I was asked to review a new book today for a fellow writer. Not terribly unusual, perhaps, for some. However, what it made me think of as I went on my walk tonight, were some of the best professional moments of my career thus far.
You see, I consider it an extreme privilege to help a fellow writer by reviewing his or her new book, especially if it isn’t even out in press yet. Books are like babies–they take a TON of work, and you don’t always trust just anyone with your stuff. There’s a lot of talk of writing, but not much action, either. Of course, I immediately poured through the book to critique today between meetings and gave her an honest quote on it, and I hope she found it useful, but I was extremely grateful for the honor of helping her out.
So back to my walk: I got to thinking about some of my favorite professional career moments thus far. There are some obvious choices – like starting a business, going to school, etc. But, here are some that come to the top of my mind, randomly–beyond the extreme pleasure in reviewing other writers’ books, as I previously mentioned. I’m certain there are others, but I’ve slept since then. Here goes:
1. I helped a mom keep her child off of ADHD drugs, by suggesting other options between her, her child, and her child’s doctor. She came back to thank me a few months later, and she kept her child off of the drugs. As a pharmacist, one might think this is an odd story to recall as a top professional career moment, but it’s easily in my top 10, even though it happened a long time ago. I think any healthcare professional has an obligation to prevent issues from happening in one’s health in the first place. And granted, some kids and adults truly need drugs, for a myriad of reasons. But I’m glad to see that non-drug therapies also work too, and I can make a difference, even without a prescription to fill.
2. Holding my first published book in my hands for the first time. This one may make me sound like a tool, but I don’t care. Writing a book is hard work. And by the end, you’re sick of looking at the book. It’s a process, and a journey, and a combo of good, bad, and ugly. But, in the end, holding the book in your hands truly makes it worth the hassle. It’s all love once it is back in your paws, ready to rock the world!
3. Graduating from pharmacy school, the first time. Still the hardest degree for me to earn, ever. The rest came easier for me, including law. Props to the students earning their PharmDs today – not sure how they do it 6 years straight through, and not sure I could do it again, if I had to do it over again.
4. Hiring my first employee – that was pretty cool.
5. Helping pharmacy students think like entrepreneurs. Still hands down, my favorite class to teach is entrepreneurship in pharmacy. And that can take many different forms – from part time gigs on the side, all the way up to owning one’s own pharmacy. There’s a spectrum of ‘trepping out there, and whether or not students actually start a business down the road, I’m more interested in them getting the mindset of thinking like an entrepreneur, which will serve them well over their own careers.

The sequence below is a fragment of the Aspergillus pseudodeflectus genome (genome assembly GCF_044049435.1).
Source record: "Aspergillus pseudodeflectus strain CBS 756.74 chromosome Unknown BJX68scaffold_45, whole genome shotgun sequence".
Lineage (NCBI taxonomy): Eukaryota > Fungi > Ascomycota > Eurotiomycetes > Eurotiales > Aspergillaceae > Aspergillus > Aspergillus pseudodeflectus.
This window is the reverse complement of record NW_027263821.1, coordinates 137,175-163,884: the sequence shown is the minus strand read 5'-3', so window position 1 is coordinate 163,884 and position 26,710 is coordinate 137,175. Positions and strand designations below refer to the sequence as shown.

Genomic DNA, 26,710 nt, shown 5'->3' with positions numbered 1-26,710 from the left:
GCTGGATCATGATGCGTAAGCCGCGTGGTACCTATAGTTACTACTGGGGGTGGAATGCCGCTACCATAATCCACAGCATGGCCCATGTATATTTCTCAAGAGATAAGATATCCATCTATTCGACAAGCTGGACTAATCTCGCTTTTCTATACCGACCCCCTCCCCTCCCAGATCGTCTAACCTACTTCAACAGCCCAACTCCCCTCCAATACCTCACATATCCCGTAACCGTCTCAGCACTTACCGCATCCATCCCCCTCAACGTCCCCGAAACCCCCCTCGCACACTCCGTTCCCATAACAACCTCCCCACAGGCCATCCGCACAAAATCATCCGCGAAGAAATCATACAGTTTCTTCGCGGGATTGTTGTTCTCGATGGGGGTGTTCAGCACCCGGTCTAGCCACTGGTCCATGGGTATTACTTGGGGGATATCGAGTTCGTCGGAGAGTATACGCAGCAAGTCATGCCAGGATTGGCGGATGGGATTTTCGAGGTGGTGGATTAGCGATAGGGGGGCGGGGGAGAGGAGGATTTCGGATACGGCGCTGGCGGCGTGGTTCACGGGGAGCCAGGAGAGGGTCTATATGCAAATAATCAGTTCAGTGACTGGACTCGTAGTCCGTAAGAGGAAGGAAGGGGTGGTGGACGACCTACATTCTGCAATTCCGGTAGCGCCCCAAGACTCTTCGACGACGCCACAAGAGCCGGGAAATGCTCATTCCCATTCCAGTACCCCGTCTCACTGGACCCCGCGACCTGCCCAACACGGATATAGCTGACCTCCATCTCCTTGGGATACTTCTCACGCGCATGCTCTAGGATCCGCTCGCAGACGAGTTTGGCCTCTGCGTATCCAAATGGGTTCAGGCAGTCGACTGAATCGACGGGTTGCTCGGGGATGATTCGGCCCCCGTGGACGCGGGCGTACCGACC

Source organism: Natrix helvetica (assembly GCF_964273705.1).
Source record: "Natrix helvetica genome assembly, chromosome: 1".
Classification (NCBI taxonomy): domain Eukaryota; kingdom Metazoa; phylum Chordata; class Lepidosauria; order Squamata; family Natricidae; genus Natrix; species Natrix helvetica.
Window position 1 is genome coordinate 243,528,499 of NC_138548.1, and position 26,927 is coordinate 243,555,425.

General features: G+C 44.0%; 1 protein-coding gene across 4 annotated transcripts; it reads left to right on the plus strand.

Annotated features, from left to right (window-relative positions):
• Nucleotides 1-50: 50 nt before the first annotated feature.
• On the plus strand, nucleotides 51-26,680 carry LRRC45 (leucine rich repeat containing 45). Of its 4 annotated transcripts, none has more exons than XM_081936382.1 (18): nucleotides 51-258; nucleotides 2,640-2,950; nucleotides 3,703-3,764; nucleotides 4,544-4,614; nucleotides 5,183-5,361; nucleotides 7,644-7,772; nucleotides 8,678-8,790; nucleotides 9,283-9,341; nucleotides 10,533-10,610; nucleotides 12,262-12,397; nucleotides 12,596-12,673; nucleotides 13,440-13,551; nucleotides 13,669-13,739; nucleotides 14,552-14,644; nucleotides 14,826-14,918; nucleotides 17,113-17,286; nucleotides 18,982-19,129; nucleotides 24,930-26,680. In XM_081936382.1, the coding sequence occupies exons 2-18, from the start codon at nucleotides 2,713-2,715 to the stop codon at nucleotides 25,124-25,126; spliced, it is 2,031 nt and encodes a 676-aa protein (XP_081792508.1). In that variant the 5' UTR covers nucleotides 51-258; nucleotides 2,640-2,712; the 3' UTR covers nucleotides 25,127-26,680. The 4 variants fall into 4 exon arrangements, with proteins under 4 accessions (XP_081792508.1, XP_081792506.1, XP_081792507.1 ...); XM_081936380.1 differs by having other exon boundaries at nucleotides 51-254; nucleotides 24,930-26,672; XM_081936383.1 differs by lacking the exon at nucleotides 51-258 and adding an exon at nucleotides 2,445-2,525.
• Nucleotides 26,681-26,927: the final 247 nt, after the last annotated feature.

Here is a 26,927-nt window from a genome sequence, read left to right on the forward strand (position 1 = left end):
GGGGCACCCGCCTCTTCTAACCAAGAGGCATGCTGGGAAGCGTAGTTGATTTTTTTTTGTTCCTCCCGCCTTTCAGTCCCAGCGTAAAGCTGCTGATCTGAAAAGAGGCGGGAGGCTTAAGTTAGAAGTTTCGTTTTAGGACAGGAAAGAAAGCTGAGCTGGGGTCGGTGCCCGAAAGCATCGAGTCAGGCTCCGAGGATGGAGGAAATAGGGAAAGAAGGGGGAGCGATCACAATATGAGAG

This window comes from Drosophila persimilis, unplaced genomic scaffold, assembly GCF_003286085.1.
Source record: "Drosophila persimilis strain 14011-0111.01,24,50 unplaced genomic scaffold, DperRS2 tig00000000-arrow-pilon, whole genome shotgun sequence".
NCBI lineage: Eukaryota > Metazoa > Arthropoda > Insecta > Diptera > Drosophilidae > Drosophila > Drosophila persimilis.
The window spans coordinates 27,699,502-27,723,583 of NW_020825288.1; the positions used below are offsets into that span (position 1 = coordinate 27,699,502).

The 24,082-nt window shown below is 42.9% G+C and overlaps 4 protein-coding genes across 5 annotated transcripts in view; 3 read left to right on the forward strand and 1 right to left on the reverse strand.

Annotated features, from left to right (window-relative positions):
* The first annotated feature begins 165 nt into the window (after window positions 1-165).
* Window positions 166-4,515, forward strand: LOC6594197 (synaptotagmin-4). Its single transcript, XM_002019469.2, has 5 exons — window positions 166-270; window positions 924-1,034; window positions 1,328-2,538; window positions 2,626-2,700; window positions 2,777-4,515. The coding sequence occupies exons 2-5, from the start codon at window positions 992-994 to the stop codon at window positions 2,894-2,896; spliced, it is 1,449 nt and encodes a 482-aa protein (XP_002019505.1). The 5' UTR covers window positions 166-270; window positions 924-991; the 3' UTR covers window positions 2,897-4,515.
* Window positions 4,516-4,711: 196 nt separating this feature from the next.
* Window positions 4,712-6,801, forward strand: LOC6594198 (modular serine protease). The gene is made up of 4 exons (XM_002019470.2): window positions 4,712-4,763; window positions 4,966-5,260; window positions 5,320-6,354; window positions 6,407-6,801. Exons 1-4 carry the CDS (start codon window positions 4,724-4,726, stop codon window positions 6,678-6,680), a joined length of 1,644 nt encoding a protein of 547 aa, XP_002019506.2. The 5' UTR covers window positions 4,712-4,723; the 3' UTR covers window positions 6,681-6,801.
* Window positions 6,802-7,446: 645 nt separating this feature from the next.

6. Helping pharmacy students write books. I’ve got 2 writing/book projects under the umbrella of student book projects now, and working on a third. A fourth crashed and burned. When one of the students last year who didn’t even work on the student books project came to the signing and said, “this is cooler than even graduating from pharmacy school!” that pretty much rocked my world. I love writing, but I love helping others discovering that they love writing just as much if not more.
7. Buying my first real estate investment at age 18. This one I must give a shout out to my family for allowing me to do. It taught me several lessons, and bought me Organic Chemistry class tuition at Notre Dame one summer after selling it. Investments and passive income rock. I’m a big fan of capitalism, and I wish they taught more of this in school. I was lucky to get it at home.
8. Helping others launch or change their own careers. I can’t really recall a specific case in point right now, it’s been a long day–but I’ve always tried to help out my friends and contacts get to their own career Shangri-Las, whatever those may be. I’m still working on several of my friends – so if you need some good peeps, let me know.
9. Setting up a mentoring program for other women. I worked with a women’s organization a few years ago and had a shot at setting up a mentoring program. I think that might have been even more work than writing a book, because it involved writing content, working with teams of people, and bringing together people that are somewhat different. Despite it being a ton of work, it in the end I think had at least a little impact. If nothing else, the mentees learned a little more about the most important lesson of all: unearthing themselves.
There you have it. I always keep my eyes peeled for other awesome career adventures, but these are the 10 that bubble up in my mind tonight.